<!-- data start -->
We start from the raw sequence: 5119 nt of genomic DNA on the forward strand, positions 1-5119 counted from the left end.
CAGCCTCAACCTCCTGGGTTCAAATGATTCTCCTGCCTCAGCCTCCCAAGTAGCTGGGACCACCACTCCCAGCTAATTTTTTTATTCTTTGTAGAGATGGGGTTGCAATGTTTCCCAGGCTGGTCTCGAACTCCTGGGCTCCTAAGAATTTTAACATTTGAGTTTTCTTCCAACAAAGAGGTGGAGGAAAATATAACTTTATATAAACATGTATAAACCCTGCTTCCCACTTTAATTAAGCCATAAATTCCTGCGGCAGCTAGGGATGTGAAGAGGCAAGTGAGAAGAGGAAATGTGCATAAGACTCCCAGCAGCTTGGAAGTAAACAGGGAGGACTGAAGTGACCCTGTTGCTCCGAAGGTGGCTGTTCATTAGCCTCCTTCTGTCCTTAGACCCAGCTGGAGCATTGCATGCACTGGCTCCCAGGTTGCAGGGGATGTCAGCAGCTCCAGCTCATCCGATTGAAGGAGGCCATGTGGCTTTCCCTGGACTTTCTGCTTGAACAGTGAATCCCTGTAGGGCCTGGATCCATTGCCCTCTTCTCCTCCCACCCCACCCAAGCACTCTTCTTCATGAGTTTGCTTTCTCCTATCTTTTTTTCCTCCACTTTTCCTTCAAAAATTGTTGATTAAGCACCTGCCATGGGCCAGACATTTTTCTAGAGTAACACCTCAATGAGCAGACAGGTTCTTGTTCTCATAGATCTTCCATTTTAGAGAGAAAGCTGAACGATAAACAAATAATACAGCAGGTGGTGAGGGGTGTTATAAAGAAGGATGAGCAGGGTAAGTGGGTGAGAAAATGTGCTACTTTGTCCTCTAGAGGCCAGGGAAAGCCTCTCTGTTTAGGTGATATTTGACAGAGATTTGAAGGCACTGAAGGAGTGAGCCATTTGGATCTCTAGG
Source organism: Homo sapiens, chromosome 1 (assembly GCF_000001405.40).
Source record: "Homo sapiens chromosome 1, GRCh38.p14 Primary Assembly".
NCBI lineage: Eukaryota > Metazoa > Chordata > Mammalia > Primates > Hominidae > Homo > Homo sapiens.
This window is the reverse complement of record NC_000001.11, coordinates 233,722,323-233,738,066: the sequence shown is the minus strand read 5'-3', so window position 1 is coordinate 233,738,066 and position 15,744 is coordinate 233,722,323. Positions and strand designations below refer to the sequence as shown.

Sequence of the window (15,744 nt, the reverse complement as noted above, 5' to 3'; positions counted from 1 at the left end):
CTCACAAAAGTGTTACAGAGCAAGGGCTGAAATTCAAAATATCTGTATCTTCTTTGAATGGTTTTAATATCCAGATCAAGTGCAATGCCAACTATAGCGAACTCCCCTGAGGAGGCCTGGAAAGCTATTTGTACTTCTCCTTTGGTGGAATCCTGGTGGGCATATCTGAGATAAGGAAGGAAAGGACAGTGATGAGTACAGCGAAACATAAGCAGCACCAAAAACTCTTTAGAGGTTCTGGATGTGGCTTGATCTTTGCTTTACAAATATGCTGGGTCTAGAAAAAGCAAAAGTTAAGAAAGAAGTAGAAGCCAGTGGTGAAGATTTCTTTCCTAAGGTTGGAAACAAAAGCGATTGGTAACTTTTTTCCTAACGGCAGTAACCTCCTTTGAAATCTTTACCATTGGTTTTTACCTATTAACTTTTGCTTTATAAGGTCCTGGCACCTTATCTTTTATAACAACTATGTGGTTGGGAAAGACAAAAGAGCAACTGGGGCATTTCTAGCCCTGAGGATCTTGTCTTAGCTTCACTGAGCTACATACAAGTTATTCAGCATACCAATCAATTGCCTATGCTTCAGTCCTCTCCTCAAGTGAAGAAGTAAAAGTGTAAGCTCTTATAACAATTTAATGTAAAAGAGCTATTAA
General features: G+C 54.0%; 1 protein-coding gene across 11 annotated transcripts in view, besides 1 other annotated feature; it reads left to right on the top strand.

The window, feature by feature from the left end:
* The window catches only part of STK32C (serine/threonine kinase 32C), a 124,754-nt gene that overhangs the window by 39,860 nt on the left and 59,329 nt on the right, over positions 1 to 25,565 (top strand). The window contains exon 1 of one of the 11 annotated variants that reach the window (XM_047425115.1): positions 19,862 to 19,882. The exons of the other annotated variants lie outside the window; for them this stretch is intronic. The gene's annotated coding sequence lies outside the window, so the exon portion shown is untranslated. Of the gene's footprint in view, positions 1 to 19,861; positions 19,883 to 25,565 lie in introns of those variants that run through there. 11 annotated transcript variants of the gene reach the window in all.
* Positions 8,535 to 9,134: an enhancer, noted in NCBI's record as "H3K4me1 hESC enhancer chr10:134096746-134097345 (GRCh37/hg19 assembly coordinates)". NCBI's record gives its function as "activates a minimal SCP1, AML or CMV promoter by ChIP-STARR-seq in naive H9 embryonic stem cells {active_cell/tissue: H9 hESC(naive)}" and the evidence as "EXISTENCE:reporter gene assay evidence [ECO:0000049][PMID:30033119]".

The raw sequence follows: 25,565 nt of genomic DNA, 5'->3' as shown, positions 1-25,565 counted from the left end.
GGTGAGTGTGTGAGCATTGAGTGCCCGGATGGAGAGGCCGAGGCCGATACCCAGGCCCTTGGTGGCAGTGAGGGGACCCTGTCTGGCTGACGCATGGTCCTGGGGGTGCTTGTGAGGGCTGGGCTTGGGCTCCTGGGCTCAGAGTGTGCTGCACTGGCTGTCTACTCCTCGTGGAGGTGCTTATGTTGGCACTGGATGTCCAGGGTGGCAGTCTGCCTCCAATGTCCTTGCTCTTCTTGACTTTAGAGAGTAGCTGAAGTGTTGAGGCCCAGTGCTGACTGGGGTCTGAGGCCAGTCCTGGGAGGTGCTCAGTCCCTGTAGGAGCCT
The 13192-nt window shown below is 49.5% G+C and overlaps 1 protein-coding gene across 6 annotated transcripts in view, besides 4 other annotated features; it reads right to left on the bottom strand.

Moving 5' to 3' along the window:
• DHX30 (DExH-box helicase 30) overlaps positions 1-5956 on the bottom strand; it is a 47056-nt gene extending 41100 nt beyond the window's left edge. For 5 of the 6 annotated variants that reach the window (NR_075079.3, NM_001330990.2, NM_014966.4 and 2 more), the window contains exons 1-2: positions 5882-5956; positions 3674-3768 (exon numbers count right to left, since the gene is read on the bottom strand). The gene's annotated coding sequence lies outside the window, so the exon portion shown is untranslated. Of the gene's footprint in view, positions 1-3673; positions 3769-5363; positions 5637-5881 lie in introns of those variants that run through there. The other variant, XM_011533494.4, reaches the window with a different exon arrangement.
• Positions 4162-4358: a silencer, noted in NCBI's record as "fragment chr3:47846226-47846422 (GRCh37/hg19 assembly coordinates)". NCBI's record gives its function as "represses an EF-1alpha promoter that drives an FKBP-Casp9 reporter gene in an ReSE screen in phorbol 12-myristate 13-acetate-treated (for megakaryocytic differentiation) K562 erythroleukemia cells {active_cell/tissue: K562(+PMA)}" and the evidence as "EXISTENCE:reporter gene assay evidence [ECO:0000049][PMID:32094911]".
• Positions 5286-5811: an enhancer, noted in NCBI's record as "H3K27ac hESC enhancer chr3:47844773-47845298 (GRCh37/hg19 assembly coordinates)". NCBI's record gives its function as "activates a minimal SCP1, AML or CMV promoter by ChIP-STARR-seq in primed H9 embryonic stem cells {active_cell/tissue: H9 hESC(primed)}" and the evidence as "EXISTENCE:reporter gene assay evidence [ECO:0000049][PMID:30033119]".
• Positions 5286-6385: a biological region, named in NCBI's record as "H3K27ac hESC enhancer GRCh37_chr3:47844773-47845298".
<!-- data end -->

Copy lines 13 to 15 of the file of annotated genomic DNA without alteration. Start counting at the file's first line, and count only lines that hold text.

The raw sequence follows: 25,565 nt of genomic DNA, 5'->3' as shown, positions 1-25,565 counted from the left end.
GGTGAGTGTGTGAGCATTGAGTGCCCGGATGGAGAGGCCGAGGCCGATACCCAGGCCCTTGGTGGCAGTGAGGGGACCCTGTCTGGCTGACGCATGGTCCTGGGGGTGCTTGTGAGGGCTGGGCTTGGGCTCCTGGGCTCAGAGTGTGCTGCACTGGCTGTCTACTCCTCGTGGAGGTGCTTATGTTGGCACTGGATGTCCAGGGTGGCAGTCTGCCTCCAATGTCCTTGCTCTTCTTGACTTTAGAGAGTAGCTGAAGTGTTGAGGCCCAGTGCTGACTGGGGTCTGAGGCCAGTCCTGGGAGGTGCTCAGTCCCTGTAGGAGCCT
The 13192-nt window shown below is 49.5% G+C and overlaps 1 protein-coding gene across 6 annotated transcripts in view, besides 4 other annotated features; it reads right to left on the bottom strand.